1. Do You Trust Yourself?
Roy Lichtenstein – Girl in Mirror 
“Trust thyself: every heart vibrates to that iron string.”
Do you trust yourself? I mean, really trust yourself, deep down?
Trusting yourself requires confidence and a feeling of self-worth- a conviction that you deserve to trust in yourself, your own opinions, decisions, beliefs.
An attitude of tolerance towards our own mistakes is important here. If we can forgive and be kind to ourselves, then it is more likely that we will feel confidence and self-trust.
Self-critical people tend to have low self images and struggle to develop this trust. They may doubt themselves and the world.
Van Gogh was tortured by his own self doubt; he constantly questioned his worth. This is revealed in many of his self-portraits.
His face exudes self-doubt and this is clearly apparent to others. His expression and his eyes seem to crave our reassurance.
Van Gogh. Self Portrait With Straw Hat. Wikimedia Commons.
Having faith in one’s own gut feelings is also important, and research shows us that we do need to trust the intuitive part of ourselves.
“As soon as you trust yourself, you will know how to live.”
Trusting oneself gives us a certain independence, a way of being that allows us to be alone and secure when necessary.
“A bird sitting on a tree is never afraid of the branch breaking, because its trust is not on the branch but on its own wings.”
Kipling’s poem If reveals the importance of trusting oneself, even when others blame and doubt us. The poem points the way to the development of personal integrity, self reliance and decency.
If you can keep your head when all about you
Are losing theirs and blaming it on you;
If you can trust yourself when all men doubt you,
But make allowance for their doubting too…..
Listen to the full poem, recited by Sir Michael Caine:
2.What About Trust Betrayed?
Jack Vettriano – Cocktails and Broken Hearts [c.2013]
Being betrayed by another, who breaks your bond of trust, can be devastating. Whether in a personal, business or professional context, it can shake a relationship to its foundations, and it may destroy it.
Such betrayal of trust, once experienced, can make it difficult to trust again.
“I’m not upset that you lied to me, I’m upset that from now on I can’t believe you.”
Yet we do need to be realistic; as Stephen Stosny wisely says in his article ‘Trust and Betrayal’ :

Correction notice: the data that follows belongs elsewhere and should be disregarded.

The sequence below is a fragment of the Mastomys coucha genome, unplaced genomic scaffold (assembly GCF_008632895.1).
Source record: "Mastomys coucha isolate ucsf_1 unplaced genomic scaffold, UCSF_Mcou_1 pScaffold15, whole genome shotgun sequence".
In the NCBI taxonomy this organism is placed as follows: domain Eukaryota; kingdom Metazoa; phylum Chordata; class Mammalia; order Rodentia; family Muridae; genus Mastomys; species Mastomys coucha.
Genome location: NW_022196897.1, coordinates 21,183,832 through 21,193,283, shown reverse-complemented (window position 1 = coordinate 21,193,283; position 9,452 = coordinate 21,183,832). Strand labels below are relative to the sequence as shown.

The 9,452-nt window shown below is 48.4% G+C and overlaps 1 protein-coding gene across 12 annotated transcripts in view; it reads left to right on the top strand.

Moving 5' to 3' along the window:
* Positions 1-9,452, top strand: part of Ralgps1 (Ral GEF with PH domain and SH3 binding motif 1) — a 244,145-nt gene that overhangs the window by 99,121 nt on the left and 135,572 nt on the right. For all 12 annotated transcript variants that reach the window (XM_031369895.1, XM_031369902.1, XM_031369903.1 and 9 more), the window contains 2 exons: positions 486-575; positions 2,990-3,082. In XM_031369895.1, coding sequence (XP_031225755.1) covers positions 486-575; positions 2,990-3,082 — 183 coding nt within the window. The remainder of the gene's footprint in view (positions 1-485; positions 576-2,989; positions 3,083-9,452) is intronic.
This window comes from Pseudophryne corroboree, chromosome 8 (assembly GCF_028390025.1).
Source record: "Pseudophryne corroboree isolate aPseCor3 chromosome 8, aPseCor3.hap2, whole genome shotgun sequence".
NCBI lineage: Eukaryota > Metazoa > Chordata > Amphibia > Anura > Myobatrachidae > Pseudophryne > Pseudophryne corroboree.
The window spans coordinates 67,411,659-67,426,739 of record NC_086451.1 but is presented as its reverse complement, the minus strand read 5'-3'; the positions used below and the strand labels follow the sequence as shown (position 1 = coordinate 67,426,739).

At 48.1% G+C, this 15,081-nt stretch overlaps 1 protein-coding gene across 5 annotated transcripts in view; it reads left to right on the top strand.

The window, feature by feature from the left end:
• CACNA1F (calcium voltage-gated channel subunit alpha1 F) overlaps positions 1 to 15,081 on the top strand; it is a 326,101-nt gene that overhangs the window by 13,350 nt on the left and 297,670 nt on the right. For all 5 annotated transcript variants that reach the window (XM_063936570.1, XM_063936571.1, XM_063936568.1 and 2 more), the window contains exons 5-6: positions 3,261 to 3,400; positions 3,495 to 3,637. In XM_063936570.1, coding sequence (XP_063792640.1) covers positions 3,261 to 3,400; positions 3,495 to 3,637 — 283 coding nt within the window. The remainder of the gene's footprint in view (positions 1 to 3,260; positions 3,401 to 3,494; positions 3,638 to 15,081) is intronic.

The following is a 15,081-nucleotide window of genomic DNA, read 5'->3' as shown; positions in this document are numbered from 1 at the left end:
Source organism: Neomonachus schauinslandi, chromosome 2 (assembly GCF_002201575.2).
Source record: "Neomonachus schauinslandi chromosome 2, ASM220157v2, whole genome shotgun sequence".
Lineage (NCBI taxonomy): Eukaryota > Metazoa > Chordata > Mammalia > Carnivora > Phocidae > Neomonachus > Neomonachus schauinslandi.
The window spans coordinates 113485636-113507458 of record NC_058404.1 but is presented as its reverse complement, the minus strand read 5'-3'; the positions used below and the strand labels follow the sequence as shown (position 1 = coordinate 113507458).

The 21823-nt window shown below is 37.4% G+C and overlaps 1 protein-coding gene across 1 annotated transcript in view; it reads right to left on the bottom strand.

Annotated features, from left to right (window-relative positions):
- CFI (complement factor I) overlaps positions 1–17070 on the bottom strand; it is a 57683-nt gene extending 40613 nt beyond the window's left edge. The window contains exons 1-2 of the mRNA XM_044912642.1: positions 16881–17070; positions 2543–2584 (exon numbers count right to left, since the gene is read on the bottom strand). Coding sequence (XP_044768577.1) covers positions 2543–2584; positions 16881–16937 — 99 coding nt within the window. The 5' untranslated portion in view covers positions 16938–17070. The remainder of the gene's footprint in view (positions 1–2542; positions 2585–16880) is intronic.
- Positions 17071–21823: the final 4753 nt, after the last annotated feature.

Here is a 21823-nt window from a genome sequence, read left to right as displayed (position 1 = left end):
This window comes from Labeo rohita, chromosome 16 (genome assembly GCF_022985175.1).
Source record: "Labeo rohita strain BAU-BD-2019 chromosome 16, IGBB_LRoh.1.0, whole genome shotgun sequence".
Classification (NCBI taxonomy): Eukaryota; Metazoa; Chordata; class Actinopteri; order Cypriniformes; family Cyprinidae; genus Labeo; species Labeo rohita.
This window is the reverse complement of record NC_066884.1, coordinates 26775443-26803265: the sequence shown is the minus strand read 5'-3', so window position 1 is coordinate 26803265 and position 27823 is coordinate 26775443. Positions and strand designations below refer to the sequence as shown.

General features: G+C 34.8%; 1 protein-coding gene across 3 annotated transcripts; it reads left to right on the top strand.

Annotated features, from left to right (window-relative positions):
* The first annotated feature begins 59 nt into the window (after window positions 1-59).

“You can be compassionate without trusting.”
Even when betrayed, it is sometimes possible to move towards healing and repair, to try to understand why the other person betrayed you, or what the other faces in life.
This is not about making excuses; it is about having compassion, whilst maintaining crucial personal boundaries against further betrayal. It is not always possible.
Stosny also underlines the importance of self confidence in developing trust in others, even after betrayal:
“Genuine trust is not a goal so much as a by-product of enhanced core value—the ability to create value and meaning in your life. Focus first on self-compassion and then on compassion for others, and you’ll find that trust will sneak up with you, in its own good time.”
He also underlines the importance of developing ‘wise trust,’ which will develop in time:
Wise trust cannot be expected to return fully until self-compassion and core value have grown larger than the fear of being hurt yet again.
It is also important to remember the words of Hemingway. They apply to the self, and also to relationships that have been sorely tested:
“The world breaks everyone and afterward many are strong at the broken places.”
The Japanese mend broken pottery with gold; the artefacts are arguably more beautiful after repair.
If a betrayal has occurred and there is the chance of healing, the person, a relationship, a life, may be enriched by the restoration……
However, it must be emphasised that some things are irrevocably broken and they cannot be rebuilt. There may no desire for repair.
There are no rules and no judgement that we have to forgive those we feel have treated us badly. Indeed, some things should not be repaired. That is as it is.
“Trust is like a vase, once it’s broken, though you can fix it, the vase will never be same again.”
The above statement is true; however it does not allow for the fact that some vases can be changed, restored, improved……
As it is with vases, so it is with ourselves and our relationships. In fact, there can emerge something out of the broken pieces that is extra strong, embellished with gold…….